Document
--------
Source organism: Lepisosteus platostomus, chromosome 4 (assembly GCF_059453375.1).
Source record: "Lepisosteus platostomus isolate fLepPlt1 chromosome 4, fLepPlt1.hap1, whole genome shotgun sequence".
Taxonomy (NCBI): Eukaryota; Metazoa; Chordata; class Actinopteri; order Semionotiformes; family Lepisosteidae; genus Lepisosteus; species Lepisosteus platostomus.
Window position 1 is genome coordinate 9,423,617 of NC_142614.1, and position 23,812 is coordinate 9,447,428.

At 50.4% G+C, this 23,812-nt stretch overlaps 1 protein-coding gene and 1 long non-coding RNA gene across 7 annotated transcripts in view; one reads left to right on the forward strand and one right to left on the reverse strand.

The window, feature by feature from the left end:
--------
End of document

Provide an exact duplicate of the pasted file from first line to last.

Source organism: Lepisosteus platostomus, chromosome 4 (assembly GCF_059453375.1).
Source record: "Lepisosteus platostomus isolate fLepPlt1 chromosome 4, fLepPlt1.hap1, whole genome shotgun sequence".
Taxonomy (NCBI): Eukaryota; Metazoa; Chordata; class Actinopteri; order Semionotiformes; family Lepisosteidae; genus Lepisosteus; species Lepisosteus platostomus.
Window position 1 is genome coordinate 9,423,617 of NC_142614.1, and position 23,812 is coordinate 9,447,428.

At 50.4% G+C, this 23,812-nt stretch overlaps 1 protein-coding gene and 1 long non-coding RNA gene across 7 annotated transcripts in view; one reads left to right on the forward strand and one right to left on the reverse strand.

The window, feature by feature from the left end: